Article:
3.2.8 Teacher education and Information and Communication Technologies (ICTs)

The possibilities offered by ICTs are essential to teacher education for two reasons: on the one hand, these technologies allow teacher training and CPD – both presence-based and delivered through distance training, including through Massive Open Online Courses, or MOOCs (Fyle, 2013) – to be coordinated and delivered either partly or wholly using electronic tools and media. On the other hand, teachers in the 21st century – where many learners are daily, or at least very regular, users of internet-based technologies – need to be aware of the potentials for ICT-based pedagogy in the classroom and conversant with the use of different educational tools. Evidence from middle- and high-income countries shows that teachers rate such training highly (OECD, 2014a: 107). The need for teachers to be able to support learners in using ICTs does not imply that such tools can replace teachers or substitute for traditional learning. On the contrary, the use of ICTs in the classroom requires thoroughly training teachers to use them and gain the skills to develop applications that are responsive to specific needs and over which they have ownership (IICD, 2007).

ICTs should be taught as a subject and embedded in subject teaching in initial and in-service teacher training (Latchem, 2010). A number of ICT competency frameworks for teachers exist, including the UNESCO ICT Competency Framework for Teachers (UNESCO, 2011). A review of national policies on ICTs and initial teacher education in 31 OECD countries reveals that many countries focus more on using them in continuing education rather than in initial teacher education. The review advocates increased integration of ICTs in initial teacher education, along with a clearer definition of the digital competencies required of teachers. More bottom-up development of national ICT policies and strategies for teacher education is needed, to avoid their being overly prescriptive and to ensure their credibility and ownership by the stakeholders who will implement them. Coherence is needed between the different ICT policies in areas such as curriculum development, teacher competency frameworks, and assessment frameworks and practices (Rizza, 2011: 40). UNESCO Bangkok presents case studies on integrating ICTs into initial teacher education programmes in Australia, China, Republic of Korea, Philippines, Singapore, Thailand and Viet Nam (UNESCO, 2013).Footnote 13 Organizations with extensive experience and evidence on preparing teachers to use ICTs in the classroom include UNESCO, the Commonwealth of Learning (see Danaher and Umar, 2010, for an extensive review of country experiences and issues in open and distance learning and teacher education), the Commonwealth Educational Media Centre for Asia and OECD.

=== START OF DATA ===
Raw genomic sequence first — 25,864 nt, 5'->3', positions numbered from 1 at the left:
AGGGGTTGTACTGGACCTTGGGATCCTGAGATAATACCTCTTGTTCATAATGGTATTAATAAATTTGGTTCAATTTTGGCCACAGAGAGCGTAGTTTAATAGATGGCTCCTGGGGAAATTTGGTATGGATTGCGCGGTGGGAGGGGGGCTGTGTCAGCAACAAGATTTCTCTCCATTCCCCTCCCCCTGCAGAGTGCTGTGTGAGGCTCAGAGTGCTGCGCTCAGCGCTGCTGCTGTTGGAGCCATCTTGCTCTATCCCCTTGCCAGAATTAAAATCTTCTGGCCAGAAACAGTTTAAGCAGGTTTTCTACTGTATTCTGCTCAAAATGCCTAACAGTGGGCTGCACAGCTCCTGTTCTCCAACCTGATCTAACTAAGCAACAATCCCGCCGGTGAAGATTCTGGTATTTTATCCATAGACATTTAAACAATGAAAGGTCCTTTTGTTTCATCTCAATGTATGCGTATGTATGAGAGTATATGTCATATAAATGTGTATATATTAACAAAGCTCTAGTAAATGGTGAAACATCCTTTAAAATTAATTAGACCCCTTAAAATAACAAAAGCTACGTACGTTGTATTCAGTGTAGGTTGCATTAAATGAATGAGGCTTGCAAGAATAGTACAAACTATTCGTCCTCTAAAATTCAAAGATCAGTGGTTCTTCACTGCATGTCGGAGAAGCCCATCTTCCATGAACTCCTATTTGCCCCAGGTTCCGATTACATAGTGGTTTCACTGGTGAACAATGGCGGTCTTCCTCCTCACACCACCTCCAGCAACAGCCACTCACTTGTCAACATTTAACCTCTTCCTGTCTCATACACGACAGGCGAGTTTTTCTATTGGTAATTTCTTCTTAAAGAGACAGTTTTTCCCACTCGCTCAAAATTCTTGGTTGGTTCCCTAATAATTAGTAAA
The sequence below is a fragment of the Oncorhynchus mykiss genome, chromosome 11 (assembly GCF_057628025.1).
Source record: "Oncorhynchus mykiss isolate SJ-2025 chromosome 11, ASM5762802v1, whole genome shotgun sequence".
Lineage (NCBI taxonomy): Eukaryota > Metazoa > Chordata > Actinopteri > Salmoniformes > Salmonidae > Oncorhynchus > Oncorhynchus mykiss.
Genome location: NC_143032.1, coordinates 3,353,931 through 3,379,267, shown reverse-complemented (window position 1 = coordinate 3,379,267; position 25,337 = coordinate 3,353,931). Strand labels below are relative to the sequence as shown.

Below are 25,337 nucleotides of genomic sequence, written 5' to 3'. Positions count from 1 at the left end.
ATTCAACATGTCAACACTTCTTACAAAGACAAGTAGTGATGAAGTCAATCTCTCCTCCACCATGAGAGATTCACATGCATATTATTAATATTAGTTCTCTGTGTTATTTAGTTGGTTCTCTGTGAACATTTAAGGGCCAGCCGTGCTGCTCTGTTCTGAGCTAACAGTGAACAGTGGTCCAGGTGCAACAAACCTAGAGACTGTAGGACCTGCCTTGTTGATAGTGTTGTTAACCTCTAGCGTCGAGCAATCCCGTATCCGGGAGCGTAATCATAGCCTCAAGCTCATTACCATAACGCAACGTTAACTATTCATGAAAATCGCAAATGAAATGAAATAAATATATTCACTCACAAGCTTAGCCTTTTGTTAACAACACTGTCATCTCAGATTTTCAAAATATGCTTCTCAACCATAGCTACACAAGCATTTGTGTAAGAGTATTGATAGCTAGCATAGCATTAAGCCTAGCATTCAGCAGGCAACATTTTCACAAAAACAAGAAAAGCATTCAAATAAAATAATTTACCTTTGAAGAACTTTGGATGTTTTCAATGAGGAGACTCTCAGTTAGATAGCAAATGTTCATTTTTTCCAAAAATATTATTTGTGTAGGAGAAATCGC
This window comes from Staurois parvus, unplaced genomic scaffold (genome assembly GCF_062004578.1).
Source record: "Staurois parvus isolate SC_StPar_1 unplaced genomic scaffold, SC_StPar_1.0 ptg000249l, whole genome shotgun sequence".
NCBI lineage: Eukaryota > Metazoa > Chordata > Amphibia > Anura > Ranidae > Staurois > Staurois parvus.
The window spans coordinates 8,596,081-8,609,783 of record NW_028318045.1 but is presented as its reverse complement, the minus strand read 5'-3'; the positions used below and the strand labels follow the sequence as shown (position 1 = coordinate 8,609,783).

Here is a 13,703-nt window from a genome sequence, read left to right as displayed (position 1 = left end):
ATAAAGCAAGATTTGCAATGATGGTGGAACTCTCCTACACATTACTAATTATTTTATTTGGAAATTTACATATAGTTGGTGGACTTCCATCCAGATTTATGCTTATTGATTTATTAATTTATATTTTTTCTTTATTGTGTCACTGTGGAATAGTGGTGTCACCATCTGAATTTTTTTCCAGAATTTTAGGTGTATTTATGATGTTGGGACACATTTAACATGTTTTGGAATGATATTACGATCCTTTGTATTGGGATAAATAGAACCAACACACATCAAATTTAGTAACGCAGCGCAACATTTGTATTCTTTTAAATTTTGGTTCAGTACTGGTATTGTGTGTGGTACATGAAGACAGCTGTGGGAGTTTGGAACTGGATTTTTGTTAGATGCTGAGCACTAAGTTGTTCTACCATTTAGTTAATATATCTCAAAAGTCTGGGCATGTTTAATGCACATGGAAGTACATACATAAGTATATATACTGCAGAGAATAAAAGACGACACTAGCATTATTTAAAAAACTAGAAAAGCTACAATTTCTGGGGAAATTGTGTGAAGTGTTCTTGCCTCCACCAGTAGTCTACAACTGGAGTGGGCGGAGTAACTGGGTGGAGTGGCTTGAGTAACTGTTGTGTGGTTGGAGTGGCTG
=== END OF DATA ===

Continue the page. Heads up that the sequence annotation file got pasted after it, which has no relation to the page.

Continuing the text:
In addition to their use in initial teacher training, ICTs offer many valuable possibilities for CPD for distance teachers. Practising teachers can develop their professional skills and knowledge through exclusively electronic courses, accessed off- or online, or blended learning courses combining some presence-based training with autonomous study using digital materials. As well as facilitating the distribution of teacher education materials, the internet supports self-accessed CPD by allowing teachers to choose materials according to their own needs, aims and preferences, and caters to different learning styles and paces. However, teachers need to learn how to evaluate the available materials and tools critically and to make judicious choices, which usually requires some level of support. The internet also allows teachers to engage and communicate with other teachers and learn from one another within a wide community of practice. Technological developments mean that in many contexts, e-learning is now evolving into ‘m-learning’ (supported by mobile devices and wireless transmission), which offers greater accessibility to teachers in areas that do not currently have access to wired internet, but are covered by mobile phone networks (Mayes and Burgess, 2010).

3.2.9 Training teachers in Education for Sustainable Development (ESD)